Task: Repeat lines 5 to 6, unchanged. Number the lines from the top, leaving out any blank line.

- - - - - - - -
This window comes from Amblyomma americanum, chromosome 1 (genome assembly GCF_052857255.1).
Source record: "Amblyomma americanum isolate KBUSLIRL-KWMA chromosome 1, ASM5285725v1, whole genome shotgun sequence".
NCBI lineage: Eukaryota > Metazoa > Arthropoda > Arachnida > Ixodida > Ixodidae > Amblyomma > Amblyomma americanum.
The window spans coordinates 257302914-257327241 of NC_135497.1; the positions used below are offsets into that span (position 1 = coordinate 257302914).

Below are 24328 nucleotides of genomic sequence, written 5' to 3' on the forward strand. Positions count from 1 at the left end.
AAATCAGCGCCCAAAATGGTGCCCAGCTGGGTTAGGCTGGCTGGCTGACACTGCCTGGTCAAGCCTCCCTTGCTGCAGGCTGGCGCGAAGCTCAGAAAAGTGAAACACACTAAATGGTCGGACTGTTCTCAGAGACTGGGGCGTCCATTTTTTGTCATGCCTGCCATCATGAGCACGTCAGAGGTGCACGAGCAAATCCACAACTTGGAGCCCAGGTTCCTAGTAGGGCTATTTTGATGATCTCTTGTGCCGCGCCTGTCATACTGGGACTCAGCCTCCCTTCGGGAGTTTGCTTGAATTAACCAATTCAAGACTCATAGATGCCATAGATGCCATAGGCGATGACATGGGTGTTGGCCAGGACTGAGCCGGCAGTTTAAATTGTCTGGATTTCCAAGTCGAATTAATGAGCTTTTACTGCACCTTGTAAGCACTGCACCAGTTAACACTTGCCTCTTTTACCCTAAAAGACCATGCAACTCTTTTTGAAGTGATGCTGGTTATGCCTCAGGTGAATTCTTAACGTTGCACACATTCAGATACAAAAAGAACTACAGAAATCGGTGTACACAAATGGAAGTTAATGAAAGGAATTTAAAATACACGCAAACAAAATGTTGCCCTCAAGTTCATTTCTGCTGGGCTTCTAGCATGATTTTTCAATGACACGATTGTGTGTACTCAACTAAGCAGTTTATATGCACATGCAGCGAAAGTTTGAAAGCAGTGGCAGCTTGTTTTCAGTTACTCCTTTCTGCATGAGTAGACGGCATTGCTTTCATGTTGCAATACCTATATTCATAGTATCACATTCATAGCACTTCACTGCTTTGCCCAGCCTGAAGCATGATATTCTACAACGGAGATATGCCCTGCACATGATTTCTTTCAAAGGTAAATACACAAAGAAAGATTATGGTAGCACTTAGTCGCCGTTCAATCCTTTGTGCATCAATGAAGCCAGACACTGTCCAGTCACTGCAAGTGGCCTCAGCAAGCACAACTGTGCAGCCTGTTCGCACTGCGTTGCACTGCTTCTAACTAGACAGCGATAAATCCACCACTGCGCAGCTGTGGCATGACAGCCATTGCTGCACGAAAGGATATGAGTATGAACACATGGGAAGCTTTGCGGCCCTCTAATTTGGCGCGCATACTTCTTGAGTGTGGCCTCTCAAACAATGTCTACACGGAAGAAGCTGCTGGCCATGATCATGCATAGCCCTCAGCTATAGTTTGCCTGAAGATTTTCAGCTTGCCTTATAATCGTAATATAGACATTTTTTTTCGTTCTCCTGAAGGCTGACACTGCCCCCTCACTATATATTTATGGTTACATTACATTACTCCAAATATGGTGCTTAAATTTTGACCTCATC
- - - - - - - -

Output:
Below are 24328 nucleotides of genomic sequence, written 5' to 3' on the forward strand. Positions count from 1 at the left end.
AAATCAGCGCCCAAAATGGTGCCCAGCTGGGTTAGGCTGGCTGGCTGACACTGCCTGGTCAAGCCTCCCTTGCTGCAGGCTGGCGCGAAGCTCAGAAAAGTGAAACACACTAAATGGTCGGACTGTTCTCAGAGACTGGGGCGTCCATTTTTTGTCATGCCTGCCATCATGAGCACGTCAGAGGTGCACGAGCAAATCCACAACTTGGAGCCCAGGTTCCTAGTAGGGCTATTTTGATGATCTCTTGTGCCGCGCCTGTCATACTGGGACTCAGCCTCCCTTCGGGAGTTTGCTTGAATTAACCAATTCAAGACTCATAGATGCCATAGATGCCATAGGCGATGACATGGGTGTTGGCCAGGACTGAGCCGGCAGTTTAAATTGTCTGGATTTCCAAGTCGAATTAATGAGCTTTTACTGCACCTTGTAAGCACTGCACCAGTTAACACTTGCCTCTTTTACCCTAAAAGACCATGCAACTCTTTTTGAAGTGATGCTGGTTATGCCTCAGGTGAATTCTTAACGTTGCACACATTCAGATACAAAAAGAACTACAGAAATCGGTGTACACAAATGGAAGTTAATGAAAGGAATTTAAAATACACGCAAACAAAATGTTGCCCTCAAGTTCATTTCTGCTGGGCTTCTAGCATGATTTTTCAATGACACGATTGTGTGTACTCAACTAAGCAGTTTATATGCACATGCAGCGAAAGTTTGAAAGCAGTGGCAGCTTGTTTTCAGTTACTCCTTTCTGCATGAGTAGACGGCATTGCTTTCATGTTGCAATACCTATATTCATAGTATCACATTCATAGCACTTCACTGCTTTGCCCAGCCTGAAGCATGATATTCTACAACGGAGATATGCCCTGCACATGATTTCTTTCAAAGGTAAATACACAAAGAAAGATTATGGTAGCACTTAGTCGCCGTTCAATCCTTTGTGCATCAATGAAGCCAGACACTGTCCAGTCACTGCAAGTGGCCTCAGCAAGCACAACTGTGCAGCCTGTTCGCACTGCGTTGCACTGCTTCTAACTAGACAGCGATAAATCCACCACTGCGCAGCTGTGGCATGACAGCCATTGCTGCACGAAAGGATATGAGTATGAACACATGGGAAGCTTTGCGGCCCTCTAATTTGGCGCGCATACTTCTTGAGTGTGGCCTCTCAAACAATGTCTACACGGAAGAAGCTGCTGGCCATGATCATGCATAGCCCTCAGCTATAGTTTGCCTGAAGATTTTCAGCTTGCCTTATAATCGTAATATAGACATTTTTTTTCGTTCTCCTGAAGGCTGACACTGCCCCCTCACTATATATTTATGGTTACATTACATTACTCCAAATATGGTGCTTAAATTTTGACCTCATC